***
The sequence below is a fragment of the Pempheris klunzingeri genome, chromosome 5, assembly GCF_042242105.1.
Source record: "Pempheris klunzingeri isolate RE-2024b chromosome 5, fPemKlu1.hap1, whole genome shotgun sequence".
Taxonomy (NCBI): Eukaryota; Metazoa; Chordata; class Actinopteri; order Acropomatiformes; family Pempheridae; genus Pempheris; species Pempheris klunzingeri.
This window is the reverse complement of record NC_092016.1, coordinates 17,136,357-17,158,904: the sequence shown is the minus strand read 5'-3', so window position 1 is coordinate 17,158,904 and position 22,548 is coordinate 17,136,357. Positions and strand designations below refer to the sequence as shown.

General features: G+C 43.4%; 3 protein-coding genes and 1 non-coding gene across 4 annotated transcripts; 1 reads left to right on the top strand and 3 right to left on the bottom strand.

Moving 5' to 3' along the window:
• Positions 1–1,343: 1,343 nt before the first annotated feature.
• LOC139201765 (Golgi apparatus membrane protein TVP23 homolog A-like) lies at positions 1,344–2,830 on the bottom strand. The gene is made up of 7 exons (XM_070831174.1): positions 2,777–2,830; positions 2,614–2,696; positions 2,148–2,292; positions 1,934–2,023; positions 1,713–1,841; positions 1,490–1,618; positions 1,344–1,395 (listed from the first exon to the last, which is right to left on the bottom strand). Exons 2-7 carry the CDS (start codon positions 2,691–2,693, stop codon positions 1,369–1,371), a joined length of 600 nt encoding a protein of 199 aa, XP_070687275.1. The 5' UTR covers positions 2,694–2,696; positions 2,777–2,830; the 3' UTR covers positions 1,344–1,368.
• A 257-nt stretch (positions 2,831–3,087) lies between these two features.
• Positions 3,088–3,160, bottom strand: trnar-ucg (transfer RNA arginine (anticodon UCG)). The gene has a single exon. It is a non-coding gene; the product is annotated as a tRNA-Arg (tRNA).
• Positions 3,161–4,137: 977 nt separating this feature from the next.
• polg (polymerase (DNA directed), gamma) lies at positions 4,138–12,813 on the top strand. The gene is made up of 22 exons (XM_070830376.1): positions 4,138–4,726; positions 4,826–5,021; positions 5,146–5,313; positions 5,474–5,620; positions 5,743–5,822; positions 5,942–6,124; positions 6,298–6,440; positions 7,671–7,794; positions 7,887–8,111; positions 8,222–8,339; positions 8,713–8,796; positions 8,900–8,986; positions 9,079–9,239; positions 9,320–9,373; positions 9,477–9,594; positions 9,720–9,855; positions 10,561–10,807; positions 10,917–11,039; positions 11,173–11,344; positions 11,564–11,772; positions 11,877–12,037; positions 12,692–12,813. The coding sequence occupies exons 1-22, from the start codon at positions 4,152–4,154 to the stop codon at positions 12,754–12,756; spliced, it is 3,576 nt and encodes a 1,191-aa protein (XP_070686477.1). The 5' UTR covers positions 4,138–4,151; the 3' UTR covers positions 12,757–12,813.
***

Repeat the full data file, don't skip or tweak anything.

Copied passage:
The sequence below is a fragment of the Pempheris klunzingeri genome, chromosome 5, assembly GCF_042242105.1.
Source record: "Pempheris klunzingeri isolate RE-2024b chromosome 5, fPemKlu1.hap1, whole genome shotgun sequence".
Taxonomy (NCBI): Eukaryota; Metazoa; Chordata; class Actinopteri; order Acropomatiformes; family Pempheridae; genus Pempheris; species Pempheris klunzingeri.
This window is the reverse complement of record NC_092016.1, coordinates 17,136,357-17,158,904: the sequence shown is the minus strand read 5'-3', so window position 1 is coordinate 17,158,904 and position 22,548 is coordinate 17,136,357. Positions and strand designations below refer to the sequence as shown.

General features: G+C 43.4%; 3 protein-coding genes and 1 non-coding gene across 4 annotated transcripts; 1 reads left to right on the top strand and 3 right to left on the bottom strand.

Moving 5' to 3' along the window:
• Positions 1–1,343: 1,343 nt before the first annotated feature.
• LOC139201765 (Golgi apparatus membrane protein TVP23 homolog A-like) lies at positions 1,344–2,830 on the bottom strand. The gene is made up of 7 exons (XM_070831174.1): positions 2,777–2,830; positions 2,614–2,696; positions 2,148–2,292; positions 1,934–2,023; positions 1,713–1,841; positions 1,490–1,618; positions 1,344–1,395 (listed from the first exon to the last, which is right to left on the bottom strand). Exons 2-7 carry the CDS (start codon positions 2,691–2,693, stop codon positions 1,369–1,371), a joined length of 600 nt encoding a protein of 199 aa, XP_070687275.1. The 5' UTR covers positions 2,694–2,696; positions 2,777–2,830; the 3' UTR covers positions 1,344–1,368.
• A 257-nt stretch (positions 2,831–3,087) lies between these two features.
• Positions 3,088–3,160, bottom strand: trnar-ucg (transfer RNA arginine (anticodon UCG)). The gene has a single exon. It is a non-coding gene; the product is annotated as a tRNA-Arg (tRNA).
• Positions 3,161–4,137: 977 nt separating this feature from the next.
• polg (polymerase (DNA directed), gamma) lies at positions 4,138–12,813 on the top strand. The gene is made up of 22 exons (XM_070830376.1): positions 4,138–4,726; positions 4,826–5,021; positions 5,146–5,313; positions 5,474–5,620; positions 5,743–5,822; positions 5,942–6,124; positions 6,298–6,440; positions 7,671–7,794; positions 7,887–8,111; positions 8,222–8,339; positions 8,713–8,796; positions 8,900–8,986; positions 9,079–9,239; positions 9,320–9,373; positions 9,477–9,594; positions 9,720–9,855; positions 10,561–10,807; positions 10,917–11,039; positions 11,173–11,344; positions 11,564–11,772; positions 11,877–12,037; positions 12,692–12,813. The coding sequence occupies exons 1-22, from the start codon at positions 4,152–4,154 to the stop codon at positions 12,754–12,756; spliced, it is 3,576 nt and encodes a 1,191-aa protein (XP_070686477.1). The 5' UTR covers positions 4,138–4,151; the 3' UTR covers positions 12,757–12,813.